Tag Archive | Caleb Morley

A lonely birthday marred by murder of my favorite soap opera character

The bar at Ashfield Lakehouse (winter snowmobilers, but a similar crowd)

The bar at Ashfield Lakehouse (winter snowmobilers, but a similar crowd)

It’s not often a man strikes up a conversation with me in a bar, but then it’s not often that I find myself alone at a bar in a strange town where I know no one.* New York City doesn’t count—I met my husband at a bar there over 40 years ago, Max’s Kansas City, to be specific. And when I’m in Manhattan for the day, I sometimes treat myself to a libation in the lobby of the Algonquin Hotel or the Marriott Marquis before heading back to Penn Station. But those are elegant upscale establishments with overpriced cocktails and comfy upholstered chairs that invite lounging, so they don’t count.

The Ashfield Lakehouse, on the other hand, is the quintessential blue-collar pub, and the man who asked me about the book I was reading at the bar when I took refuge from the storm was a perfect match for the place—middle-aged and moderately paunchy, with curly brown hair and a ruddy complexion suggestive of Irish origin. I’m not sure he was actually hitting on me. Perhaps he was just being friendly. But when he told me that like Abraham Lincoln, he had kind of an evil side, I decided it was time to settle my tab and make tracks back to Wellspring House, where I’d gone for a writer’s retreat week.

Whatever his intentions, I’ll admit I was flattered, especially since my seventy-fourth birthday was just hours away.

Robb and his motorcycle

Robb and his motorcycle

Back in my room, when I logged back online, I found a Facebook message from my husband wishing me an early Happy Birthday. I poured myself a nightcap, settled into bed with Abe the vampire hunter, and read myself to sleep.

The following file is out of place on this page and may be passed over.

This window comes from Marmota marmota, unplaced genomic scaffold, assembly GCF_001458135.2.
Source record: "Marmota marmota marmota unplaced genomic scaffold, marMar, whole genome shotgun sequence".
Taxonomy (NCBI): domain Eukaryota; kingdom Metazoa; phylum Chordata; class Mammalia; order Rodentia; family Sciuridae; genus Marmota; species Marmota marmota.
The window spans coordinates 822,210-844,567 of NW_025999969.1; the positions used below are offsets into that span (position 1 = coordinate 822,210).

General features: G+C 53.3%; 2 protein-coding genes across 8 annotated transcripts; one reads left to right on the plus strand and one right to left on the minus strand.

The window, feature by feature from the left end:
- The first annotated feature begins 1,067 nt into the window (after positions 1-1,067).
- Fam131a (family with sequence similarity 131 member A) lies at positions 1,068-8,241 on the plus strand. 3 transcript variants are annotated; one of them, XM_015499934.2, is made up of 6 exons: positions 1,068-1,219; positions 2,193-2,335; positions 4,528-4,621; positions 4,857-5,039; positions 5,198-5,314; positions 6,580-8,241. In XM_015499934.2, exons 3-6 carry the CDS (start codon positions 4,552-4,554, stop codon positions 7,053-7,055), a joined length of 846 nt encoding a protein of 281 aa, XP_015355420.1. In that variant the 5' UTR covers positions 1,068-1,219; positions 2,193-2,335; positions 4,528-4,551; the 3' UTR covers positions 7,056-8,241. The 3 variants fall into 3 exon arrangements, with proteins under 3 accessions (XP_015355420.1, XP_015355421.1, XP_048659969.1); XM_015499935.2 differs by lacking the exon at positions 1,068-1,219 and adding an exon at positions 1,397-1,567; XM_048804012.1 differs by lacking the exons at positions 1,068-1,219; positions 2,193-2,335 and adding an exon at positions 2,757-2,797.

Friday was the first birthday I can recall spending alone in over forty years, and the first day my voluntary solitude weighed heavily on my mood. The dozens of birthday greetings from friends on Facebook brightened the day enormously, but I missed Robb, and I longed to hang out in my garden with my dog Sirius and my cat Lunesta.

Although I had no access to television, I knew Friday’s General Hospital would end in a cliffhanger, and it was hard to focus on my writing. Would they really kill Silas Clay? I thought it more likely that they’d string out the suspense until the next week, maybe close with a pointed gun or an off-screen scream. But no, by 3:00pm the reports started flooding Facebook—he was dead, lying face-down on the floor, stabbed in the back. The only cliffhanger was the mystery of who had murdered him.

Silas Clay, stabbed in the back on my birthday!

Silas Clay, stabbed in the back on my birthday!

At first I felt surprisingly calm. After all, the rumors of the murder had been flying all week. But as I surfed through the messages pouring in, the sorrow was contagious. Women were crying nonstop, some for hours. One had vomited, another fainted. Many swore they would never again watch General Hospital. Like me, many had watched Michael Easton since he played the vampire Caleb Morley on Port Charles, then Lieutenant John McBain on One Life to Live and GH, then Dr. Silas Clay on GH. Fourteen years in all—it was like losing a member of the family, a close friend, a fantasy lover.